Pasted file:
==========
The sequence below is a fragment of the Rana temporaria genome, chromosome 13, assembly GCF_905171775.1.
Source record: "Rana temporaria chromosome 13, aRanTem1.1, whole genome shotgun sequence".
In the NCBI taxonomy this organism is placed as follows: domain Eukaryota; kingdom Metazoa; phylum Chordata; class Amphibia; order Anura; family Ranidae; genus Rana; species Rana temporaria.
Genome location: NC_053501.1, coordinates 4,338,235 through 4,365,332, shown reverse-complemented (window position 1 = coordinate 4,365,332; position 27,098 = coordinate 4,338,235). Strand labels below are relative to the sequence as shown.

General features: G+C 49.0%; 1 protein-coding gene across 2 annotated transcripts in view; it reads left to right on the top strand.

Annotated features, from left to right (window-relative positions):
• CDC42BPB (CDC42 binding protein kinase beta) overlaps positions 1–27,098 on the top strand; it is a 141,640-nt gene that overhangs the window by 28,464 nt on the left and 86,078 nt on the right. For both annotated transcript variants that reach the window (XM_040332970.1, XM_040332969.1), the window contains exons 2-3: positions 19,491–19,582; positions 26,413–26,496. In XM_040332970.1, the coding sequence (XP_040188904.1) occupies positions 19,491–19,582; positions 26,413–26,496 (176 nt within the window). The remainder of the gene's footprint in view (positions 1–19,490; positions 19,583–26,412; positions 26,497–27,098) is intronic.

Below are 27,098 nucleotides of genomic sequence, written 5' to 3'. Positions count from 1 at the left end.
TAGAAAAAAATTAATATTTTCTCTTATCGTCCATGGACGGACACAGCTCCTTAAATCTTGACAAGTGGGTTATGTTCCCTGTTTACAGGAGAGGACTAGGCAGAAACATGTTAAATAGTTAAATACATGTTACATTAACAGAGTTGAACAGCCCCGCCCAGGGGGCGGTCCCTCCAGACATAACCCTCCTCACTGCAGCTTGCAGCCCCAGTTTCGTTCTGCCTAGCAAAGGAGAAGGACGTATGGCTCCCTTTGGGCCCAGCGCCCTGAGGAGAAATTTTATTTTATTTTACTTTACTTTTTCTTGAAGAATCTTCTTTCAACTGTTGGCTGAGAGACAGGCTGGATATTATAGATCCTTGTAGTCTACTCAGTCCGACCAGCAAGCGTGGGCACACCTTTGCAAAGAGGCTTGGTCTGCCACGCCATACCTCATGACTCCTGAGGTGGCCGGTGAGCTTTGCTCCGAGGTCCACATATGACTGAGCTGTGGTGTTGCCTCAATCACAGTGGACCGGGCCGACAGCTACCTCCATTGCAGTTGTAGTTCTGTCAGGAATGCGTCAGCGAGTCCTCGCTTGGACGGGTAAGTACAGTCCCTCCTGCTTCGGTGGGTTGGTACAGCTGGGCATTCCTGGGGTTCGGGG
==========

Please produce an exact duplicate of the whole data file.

The sequence below is a fragment of the Rana temporaria genome, chromosome 13, assembly GCF_905171775.1.
Source record: "Rana temporaria chromosome 13, aRanTem1.1, whole genome shotgun sequence".
In the NCBI taxonomy this organism is placed as follows: domain Eukaryota; kingdom Metazoa; phylum Chordata; class Amphibia; order Anura; family Ranidae; genus Rana; species Rana temporaria.
Genome location: NC_053501.1, coordinates 4,338,235 through 4,365,332, shown reverse-complemented (window position 1 = coordinate 4,365,332; position 27,098 = coordinate 4,338,235). Strand labels below are relative to the sequence as shown.

General features: G+C 49.0%; 1 protein-coding gene across 2 annotated transcripts in view; it reads left to right on the top strand.

Annotated features, from left to right (window-relative positions):
• CDC42BPB (CDC42 binding protein kinase beta) overlaps positions 1–27,098 on the top strand; it is a 141,640-nt gene that overhangs the window by 28,464 nt on the left and 86,078 nt on the right. For both annotated transcript variants that reach the window (XM_040332970.1, XM_040332969.1), the window contains exons 2-3: positions 19,491–19,582; positions 26,413–26,496. In XM_040332970.1, the coding sequence (XP_040188904.1) occupies positions 19,491–19,582; positions 26,413–26,496 (176 nt within the window). The remainder of the gene's footprint in view (positions 1–19,490; positions 19,583–26,412; positions 26,497–27,098) is intronic.

Below are 27,098 nucleotides of genomic sequence, written 5' to 3'. Positions count from 1 at the left end.
TAGAAAAAAATTAATATTTTCTCTTATCGTCCATGGACGGACACAGCTCCTTAAATCTTGACAAGTGGGTTATGTTCCCTGTTTACAGGAGAGGACTAGGCAGAAACATGTTAAATAGTTAAATACATGTTACATTAACAGAGTTGAACAGCCCCGCCCAGGGGGCGGTCCCTCCAGACATAACCCTCCTCACTGCAGCTTGCAGCCCCAGTTTCGTTCTGCCTAGCAAAGGAGAAGGACGTATGGCTCCCTTTGGGCCCAGCGCCCTGAGGAGAAATTTTATTTTATTTTACTTTACTTTTTCTTGAAGAATCTTCTTTCAACTGTTGGCTGAGAGACAGGCTGGATATTATAGATCCTTGTAGTCTACTCAGTCCGACCAGCAAGCGTGGGCACACCTTTGCAAAGAGGCTTGGTCTGCCACGCCATACCTCATGACTCCTGAGGTGGCCGGTGAGCTTTGCTCCGAGGTCCACATATGACTGAGCTGTGGTGTTGCCTCAATCACAGTGGACCGGGCCGACAGCTACCTCCATTGCAGTTGTAGTTCTGTCAGGAATGCGTCAGCGAGTCCTCGCTTGGACGGGTAAGTACAGTCCCTCCTGCTTCGGTGGGTTGGTACAGCTGGGCATTCCTGGGGTTCGGGG